At the contemporary art auction at Phillips de Pury & Company earlier this evening, auctioneer Simon de Pury hammered down a respectable result of $71.3 million, including buyer’s premium, a total that fell squarely within the evening’s high and low estimates of $66.2 million and $97.4 million, respectively.
Despite a charity auction to benefit the Guggenheim beforehand, which may have served as a pump-primer (given philanthropy’s wallet-opening properties), the mood in the room was generally sleepy—perhaps an inevitable side effect of the fact that some half the lots were secured by third-party guarantees, essentially meaning that someone had already committed to buying it. No drama in that.
Phillips head of contemporary art Michael McGinnis defended the extensive guarantees immediately following the auction. “It’s becoming an industry standard,” Mr. McGinnis said, comparing the resulting transactions to private sales. “You work with a list of buyers and you know what they’re looking for, and they just buy it this way instead.”
Of the 44 lots on offer, only seven went unsold, a healthy sell-through rate of 84 percent by lot. A full 35 of the lots sold within or over their pre-sale estimates. The Guggenheim auction raked in a total of $2.7 million and featured highlights like Mr. de Pury’s pronunciation of Nicki Minaj’s last name (the piece was a study for her recent W cover, and “Min-ah”). For this auction, C K Swett, the young auctioneer recently profiled by The New York Times, stood by the right-hand phone banks in the awkwardly shaped room and enthusiastically called out bids beyond Mr. de Pury’s line of vision.
There were a number of bright spots in the bidding, too, among them a late Cy Twombly from 2006 that sold, with premium included, for about $9 million. The record for Twombly is $15.2 million, achieved in May for a piece made in 1967. Until this evening, the highest price paid at auction for a work of his made after 1970 was $4.8 million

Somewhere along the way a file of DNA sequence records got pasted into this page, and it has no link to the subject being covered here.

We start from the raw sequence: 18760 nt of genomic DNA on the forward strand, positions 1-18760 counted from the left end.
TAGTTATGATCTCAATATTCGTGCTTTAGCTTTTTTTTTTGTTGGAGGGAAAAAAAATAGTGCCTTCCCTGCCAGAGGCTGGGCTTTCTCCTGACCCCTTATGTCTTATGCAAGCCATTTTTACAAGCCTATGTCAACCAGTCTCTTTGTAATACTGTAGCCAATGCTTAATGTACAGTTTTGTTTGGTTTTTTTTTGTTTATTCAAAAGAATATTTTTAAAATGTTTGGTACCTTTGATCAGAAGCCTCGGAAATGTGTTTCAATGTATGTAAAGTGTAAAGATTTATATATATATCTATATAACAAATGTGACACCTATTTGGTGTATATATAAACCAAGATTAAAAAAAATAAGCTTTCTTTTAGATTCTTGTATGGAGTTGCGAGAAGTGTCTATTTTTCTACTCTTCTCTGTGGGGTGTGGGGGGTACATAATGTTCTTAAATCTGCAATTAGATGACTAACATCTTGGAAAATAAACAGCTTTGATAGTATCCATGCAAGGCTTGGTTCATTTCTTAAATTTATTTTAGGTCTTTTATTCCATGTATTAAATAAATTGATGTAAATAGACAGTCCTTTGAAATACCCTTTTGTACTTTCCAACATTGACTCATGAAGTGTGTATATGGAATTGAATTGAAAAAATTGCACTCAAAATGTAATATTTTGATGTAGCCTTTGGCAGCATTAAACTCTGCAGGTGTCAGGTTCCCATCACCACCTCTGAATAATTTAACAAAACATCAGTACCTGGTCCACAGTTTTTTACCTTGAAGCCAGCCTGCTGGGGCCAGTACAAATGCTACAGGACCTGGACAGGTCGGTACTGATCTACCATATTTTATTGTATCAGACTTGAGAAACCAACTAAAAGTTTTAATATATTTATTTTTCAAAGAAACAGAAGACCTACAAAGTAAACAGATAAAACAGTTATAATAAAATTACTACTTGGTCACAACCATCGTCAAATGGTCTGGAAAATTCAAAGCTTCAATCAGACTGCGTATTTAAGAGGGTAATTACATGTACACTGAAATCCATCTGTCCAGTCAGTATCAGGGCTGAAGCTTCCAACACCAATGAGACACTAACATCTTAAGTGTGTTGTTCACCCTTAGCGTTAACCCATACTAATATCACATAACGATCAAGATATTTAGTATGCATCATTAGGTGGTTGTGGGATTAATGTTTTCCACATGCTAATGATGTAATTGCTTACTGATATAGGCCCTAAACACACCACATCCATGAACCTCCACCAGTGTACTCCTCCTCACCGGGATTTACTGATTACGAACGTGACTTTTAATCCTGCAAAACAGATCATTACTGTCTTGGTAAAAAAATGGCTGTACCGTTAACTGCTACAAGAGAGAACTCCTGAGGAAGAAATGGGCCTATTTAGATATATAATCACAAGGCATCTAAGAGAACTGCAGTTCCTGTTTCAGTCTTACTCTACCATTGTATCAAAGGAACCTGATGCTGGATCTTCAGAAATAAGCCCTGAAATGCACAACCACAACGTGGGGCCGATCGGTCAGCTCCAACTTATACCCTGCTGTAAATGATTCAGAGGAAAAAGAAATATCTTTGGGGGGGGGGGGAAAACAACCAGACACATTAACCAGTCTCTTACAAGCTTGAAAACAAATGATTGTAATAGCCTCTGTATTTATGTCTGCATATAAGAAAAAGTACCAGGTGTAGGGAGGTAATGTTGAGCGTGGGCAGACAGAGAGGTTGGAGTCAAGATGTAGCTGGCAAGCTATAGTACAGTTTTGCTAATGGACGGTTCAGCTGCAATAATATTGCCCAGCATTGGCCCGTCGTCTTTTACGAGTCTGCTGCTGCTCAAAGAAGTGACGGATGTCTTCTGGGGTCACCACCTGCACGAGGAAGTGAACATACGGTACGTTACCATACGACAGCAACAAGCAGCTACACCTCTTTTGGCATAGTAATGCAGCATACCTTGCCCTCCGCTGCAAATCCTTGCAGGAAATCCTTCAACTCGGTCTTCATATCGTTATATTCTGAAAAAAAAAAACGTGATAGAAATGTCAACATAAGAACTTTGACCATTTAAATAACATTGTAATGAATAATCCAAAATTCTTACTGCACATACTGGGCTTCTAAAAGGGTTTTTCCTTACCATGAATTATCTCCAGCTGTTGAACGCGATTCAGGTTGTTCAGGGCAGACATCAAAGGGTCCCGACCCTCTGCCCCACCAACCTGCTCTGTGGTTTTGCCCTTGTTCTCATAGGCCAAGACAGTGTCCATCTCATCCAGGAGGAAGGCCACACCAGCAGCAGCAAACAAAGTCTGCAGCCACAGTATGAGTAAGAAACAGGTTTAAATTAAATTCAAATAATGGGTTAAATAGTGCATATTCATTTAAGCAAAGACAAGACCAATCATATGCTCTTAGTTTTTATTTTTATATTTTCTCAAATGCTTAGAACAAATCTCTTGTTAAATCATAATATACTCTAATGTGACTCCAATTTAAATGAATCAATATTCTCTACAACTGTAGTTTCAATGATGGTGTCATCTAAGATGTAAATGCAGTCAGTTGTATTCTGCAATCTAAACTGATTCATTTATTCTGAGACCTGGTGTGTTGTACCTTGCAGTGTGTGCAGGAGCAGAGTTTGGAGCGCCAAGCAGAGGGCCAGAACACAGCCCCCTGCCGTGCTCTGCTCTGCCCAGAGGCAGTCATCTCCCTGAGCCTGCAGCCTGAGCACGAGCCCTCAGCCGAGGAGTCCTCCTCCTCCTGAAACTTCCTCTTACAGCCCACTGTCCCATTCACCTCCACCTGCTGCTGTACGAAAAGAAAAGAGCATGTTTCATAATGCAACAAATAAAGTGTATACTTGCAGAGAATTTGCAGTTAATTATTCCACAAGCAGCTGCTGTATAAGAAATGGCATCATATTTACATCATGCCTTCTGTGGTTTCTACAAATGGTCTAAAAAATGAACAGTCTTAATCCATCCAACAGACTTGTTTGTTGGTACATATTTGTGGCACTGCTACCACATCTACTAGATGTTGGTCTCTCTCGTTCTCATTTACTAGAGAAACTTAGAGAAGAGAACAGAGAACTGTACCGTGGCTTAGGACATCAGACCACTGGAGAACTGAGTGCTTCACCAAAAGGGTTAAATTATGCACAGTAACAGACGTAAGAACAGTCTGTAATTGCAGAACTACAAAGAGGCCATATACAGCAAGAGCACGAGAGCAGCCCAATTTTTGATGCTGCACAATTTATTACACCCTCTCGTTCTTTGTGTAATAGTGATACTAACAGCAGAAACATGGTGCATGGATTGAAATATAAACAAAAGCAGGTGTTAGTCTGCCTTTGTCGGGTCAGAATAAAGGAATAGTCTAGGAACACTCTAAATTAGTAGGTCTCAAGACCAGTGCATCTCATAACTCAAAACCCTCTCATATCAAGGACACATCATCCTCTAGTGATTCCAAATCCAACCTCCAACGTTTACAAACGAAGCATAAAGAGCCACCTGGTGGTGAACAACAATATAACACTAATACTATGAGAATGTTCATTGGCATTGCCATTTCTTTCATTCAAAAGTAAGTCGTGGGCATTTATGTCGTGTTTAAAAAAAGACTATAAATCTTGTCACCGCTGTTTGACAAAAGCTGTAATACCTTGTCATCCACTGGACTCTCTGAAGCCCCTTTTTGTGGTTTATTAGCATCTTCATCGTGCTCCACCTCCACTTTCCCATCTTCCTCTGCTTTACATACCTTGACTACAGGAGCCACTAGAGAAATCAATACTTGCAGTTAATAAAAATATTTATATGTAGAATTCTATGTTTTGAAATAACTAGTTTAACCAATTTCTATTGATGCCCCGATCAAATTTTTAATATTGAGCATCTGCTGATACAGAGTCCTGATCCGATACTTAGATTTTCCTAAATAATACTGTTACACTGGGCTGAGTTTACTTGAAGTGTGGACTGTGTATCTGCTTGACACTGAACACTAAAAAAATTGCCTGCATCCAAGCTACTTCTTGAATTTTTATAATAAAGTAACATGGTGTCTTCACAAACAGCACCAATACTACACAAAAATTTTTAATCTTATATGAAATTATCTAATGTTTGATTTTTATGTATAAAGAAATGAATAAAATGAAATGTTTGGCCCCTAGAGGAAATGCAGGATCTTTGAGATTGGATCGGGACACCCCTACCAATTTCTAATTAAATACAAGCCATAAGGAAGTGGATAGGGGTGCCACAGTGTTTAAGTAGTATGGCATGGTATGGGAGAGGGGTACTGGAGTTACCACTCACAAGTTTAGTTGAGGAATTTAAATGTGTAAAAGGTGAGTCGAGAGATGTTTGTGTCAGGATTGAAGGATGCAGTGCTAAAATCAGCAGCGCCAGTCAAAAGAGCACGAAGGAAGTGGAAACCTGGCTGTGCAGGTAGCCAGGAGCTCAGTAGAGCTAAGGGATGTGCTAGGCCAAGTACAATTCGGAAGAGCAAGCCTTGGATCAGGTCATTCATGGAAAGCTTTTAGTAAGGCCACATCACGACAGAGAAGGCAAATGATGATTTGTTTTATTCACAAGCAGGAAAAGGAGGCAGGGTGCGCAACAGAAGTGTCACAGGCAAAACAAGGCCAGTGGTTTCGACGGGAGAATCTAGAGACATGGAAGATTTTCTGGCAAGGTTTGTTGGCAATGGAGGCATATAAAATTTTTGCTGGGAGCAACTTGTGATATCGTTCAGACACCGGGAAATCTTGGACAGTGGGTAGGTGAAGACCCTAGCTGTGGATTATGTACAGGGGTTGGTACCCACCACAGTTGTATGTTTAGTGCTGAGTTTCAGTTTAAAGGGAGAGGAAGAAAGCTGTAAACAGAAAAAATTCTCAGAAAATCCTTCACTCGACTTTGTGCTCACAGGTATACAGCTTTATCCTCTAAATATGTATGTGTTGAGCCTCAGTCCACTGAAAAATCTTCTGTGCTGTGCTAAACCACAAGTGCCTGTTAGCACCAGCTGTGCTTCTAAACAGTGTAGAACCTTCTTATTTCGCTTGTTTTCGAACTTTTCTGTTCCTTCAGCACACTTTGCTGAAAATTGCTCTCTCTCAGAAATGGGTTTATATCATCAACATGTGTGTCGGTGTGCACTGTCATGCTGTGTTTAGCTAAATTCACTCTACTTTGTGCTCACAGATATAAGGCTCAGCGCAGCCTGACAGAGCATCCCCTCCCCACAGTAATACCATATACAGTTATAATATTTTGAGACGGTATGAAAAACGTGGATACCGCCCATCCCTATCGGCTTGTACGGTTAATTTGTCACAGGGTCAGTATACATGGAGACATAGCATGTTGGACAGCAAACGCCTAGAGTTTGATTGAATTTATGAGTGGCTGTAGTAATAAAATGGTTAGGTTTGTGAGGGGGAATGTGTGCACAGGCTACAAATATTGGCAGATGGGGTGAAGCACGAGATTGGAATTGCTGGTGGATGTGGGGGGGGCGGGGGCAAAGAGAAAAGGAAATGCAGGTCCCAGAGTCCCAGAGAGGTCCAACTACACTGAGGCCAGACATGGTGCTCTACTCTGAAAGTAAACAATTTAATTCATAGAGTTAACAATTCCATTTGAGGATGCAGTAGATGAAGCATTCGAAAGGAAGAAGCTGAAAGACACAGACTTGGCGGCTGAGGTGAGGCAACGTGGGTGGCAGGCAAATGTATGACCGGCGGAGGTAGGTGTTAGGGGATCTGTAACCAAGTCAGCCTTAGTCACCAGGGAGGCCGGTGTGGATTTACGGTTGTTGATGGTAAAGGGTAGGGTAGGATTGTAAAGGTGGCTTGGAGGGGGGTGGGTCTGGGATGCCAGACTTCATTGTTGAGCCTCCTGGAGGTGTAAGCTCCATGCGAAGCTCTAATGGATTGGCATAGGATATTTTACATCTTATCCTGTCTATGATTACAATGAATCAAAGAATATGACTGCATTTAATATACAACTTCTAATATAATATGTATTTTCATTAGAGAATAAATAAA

Andy Warhol’s Nine Gold Marilyns (Reversal Series) (1980) was the second most expensive lot of the evening, at $7.9 million with premium, which came close to the “Reversal Series” record of $8.1 million, set for a multicolored Marilyn in 2008. Tonight’s work sold after a single bid, suggesting that it was bought by its third-party guarantor.
Dealer Larry Gagosian picked up a work by Richard Serra, whom he represents, for $2.3 million with premium. David Nahmad purchased an Alexander Calder at the hammer price, and low estimate, of $5 million. Pleased with the bargain, he shook hands with his son Helly, seated to his left, at the hammer.
Clothing designer Tommy Hilfiger faced minimal bidding when he nabbed Damien Hirst’s Disintegration—The Crown of Life (2006) for a hammer price of $1.2 million. Walking out of the auction, he told Gallerist that he already owned a number of Hirsts, though “no butterflies.”
“I’d don’t know where we’re going to hang it,” he said of this evening’s win. “It’s quite big. We’ll have to figure it out.”
Phillips saved the best—or at least the most speculation-prone—work for last: an untitled painting by Jacob Kassay that started at $50,000 and jumped to a hammer price of $170,000 with shocking speed. Still impressive for an artist not yet 30, such results have become standard practice over the past year.
As Mr. Kassay’s first one-person museum show opened at ICA London last month, silver paintings of the same size sold at Sotheby’s for $228,488 and Phillips for $257,248. The high for a Kassay was set at Phillips in May, when one sold for $290,500 on an estimate of $60,000-$80,000. That sum was more than three times the price that was made last year when one sold for $86,500 at Phillips, well above an estimate of $6,000-$8,000.
Just after the auction, art adviser Stefano Basilico told Gallerist that he was pleased with the results.
“It was a good beginning,” he said. “A fairly robust sale for a sale of generally not stellar material.”
All price research courtesy of Artnet.
Additional reporting by Andrew Russeth.